Reading the blogs of lcamtuf and Chris Evans is really what got me interested in browser security,
so I’m always on the lookout for novel cross-domain data theft vectors. Today I’m going to go into
the discovery and exploitation of such a bug: A timing attack on Firefox’s
I was looking at ways to automatically exploit another bug that required user interaction when I noticed elementFromPoint and caretPositionFromPoint on the MDN. Curious as to how they behaved with frames, I did a little testing.
I made an example page to test:
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elementFromPoint(x,y) behaved exactly as I expected, when used in the web console it returned the iframe on my page:
caretPositionFromPoint(x,y), however, was returning elements from the page on cbc.ca!
But there was a small snag: I couldn’t actually access the
offsetNode from JS without getting a security exception.
It seems that Firefox noticed that
offsetNode was being set to an element from a cross-origin document, and wrapped the
so that I couldn’t access any of its members from my document. Great.
However, I found I could access
offsetNode when it was set to null.
offsetNode seems to be set to null when the topmost
element at a given point is a button, and that includes scrollbar thumbs. That’s great for us, because knowing the size and location of the frame’s scrollbar thumb
tells us how large the framed document is, and also allows us to leak which elements exist on the page.
For example here’s what we can infer about https://tomcat.apache.org/tomcat-5.5-doc/ssl-howto.html#Create_a_local_Certificate_Signing_Request_(CSR) through its scrollbars:
The vertical scrollbar thumb has obviously moved, so we know that an element with an id of
Create_a_local_Certificate_Signing_Request_(CSR) exists in the framed document.
The following function is used to test
offsetNode accessibility at a given point in the document:
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Knowing the page’s size and whether certain elements are present is nice, but I wanted more. I remembered Paul Stone’s excellent paper about timing attacks on browser renderers and figured a timing attack might help us here.
caretPositionFromPoint has to do hit testing on the document to determine what the topmost element is at a given point,
and I figured that’s not likely to be a constant time operation. It was also clear that hit testing was being performed on cross-origin frame contents, since
caretPositionFromPoint was returning elements from them.
I guessed that the time it took for a
caretPositionFromPoint(x,y) call to return would leak information about the element at
To test my theory I made a script that runs
caretPositionFromPoint(x,y) on a given point 50 times, then stores the median time that the call took to complete. Using the median is important so we can eliminate timing differences due to unrelated factors, like CPU load at the time of the call.
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Once we’ve gathered timing measurements for all of the points across the iframe, we can make a visualization of the differences:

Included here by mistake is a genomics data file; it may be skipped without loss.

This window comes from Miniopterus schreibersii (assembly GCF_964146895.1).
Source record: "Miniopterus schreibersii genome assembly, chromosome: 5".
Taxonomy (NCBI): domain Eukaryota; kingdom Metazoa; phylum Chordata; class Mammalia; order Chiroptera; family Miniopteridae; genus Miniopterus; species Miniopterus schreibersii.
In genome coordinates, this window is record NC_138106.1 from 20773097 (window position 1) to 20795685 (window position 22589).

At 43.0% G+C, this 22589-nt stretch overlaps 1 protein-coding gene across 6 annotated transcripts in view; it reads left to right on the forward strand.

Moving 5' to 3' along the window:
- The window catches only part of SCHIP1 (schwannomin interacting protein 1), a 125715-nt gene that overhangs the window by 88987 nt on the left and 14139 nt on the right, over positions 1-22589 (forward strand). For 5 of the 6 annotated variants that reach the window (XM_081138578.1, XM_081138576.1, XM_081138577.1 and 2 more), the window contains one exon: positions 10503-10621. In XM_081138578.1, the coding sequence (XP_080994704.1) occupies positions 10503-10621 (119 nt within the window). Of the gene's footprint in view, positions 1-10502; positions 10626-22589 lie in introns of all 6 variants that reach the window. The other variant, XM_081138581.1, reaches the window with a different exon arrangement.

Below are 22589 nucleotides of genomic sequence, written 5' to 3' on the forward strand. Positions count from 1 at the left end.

You can see a number of things in the timing data: the bounding boxes of individual elements, how the lines of text wrap, the position of the bullets in the list, etc.
It also seems that even though
elementFromPoint doesn’t return elements from the framed document, it still descends into it for its hit testing, so it’s vulnerable to
the same timing attack as
So we can infer quite a bit about the framed document from the timing information, but can we actually steal text from it? Maybe, with a lot of work, depending on the page’s styling.
I’d hoped that
caretPositionFromPoint’s real purpose (determining what character index the caret should be at for a given point) would yield large enough timing differences to leak the width of individual characters, but that didn’t seem to be the case.
Since we can tell how wide a line of text is, we can extract text using a similar method to sirdarckcat’s. First we measure how long the line is, then we make the iframe more narrow to force the text to wrap, then we subtract the new width of the the line from the old width, giving us the width of the word that just wrapped.
Since most sites use variable-width fonts (“O” and “i” are different widths on this blog, for example,) many small words have distinct widths that make them easy to pick out. With longer words, there may be a number of valid words with that width, however an attacker may be able to determine what word fits best using the context of the surrounding words.
Note that since we need to force text wrapping to get these measurements, it’s harder to steal text from fixed-width pages, or pages that display a horizontal scrollbar instead of wrapping text (like
view-source: URIs.) Pages that use fixed-width fonts are also more difficult to analyze because characters do not have distinct widths, we can only determine the number of characters in a word.
Note that the last Firefox version these actually work in is
26, if you want to try them out you’ll have to find a download for it.
Judging from Robert O’Callahan’s fix, it looks like Firefox was using a general hit testing function that descended cross-document for both
caretPositionFromPoint. The fix was to disable cross-document descent in the hit testing function when called by either
- Dec. 11 2013: Discovered
caretPositionFromPointleaked info through
- Dec. 13 2013: Notified Mozilla
- Dec. 13 2013: Mozilla responds
- Dec. 15 2013: Discovered timing info leaks in both
- Dec. 16 2013: Sent update to Mozilla
- Dec. 16 2013: Mozilla responds
- Dec. 18 2013: Fix committed
- Jan. 16 2014: Fix pushed to Beta channel
- Feb. 04 2014: Fix pushed to Stable channel and advisory posted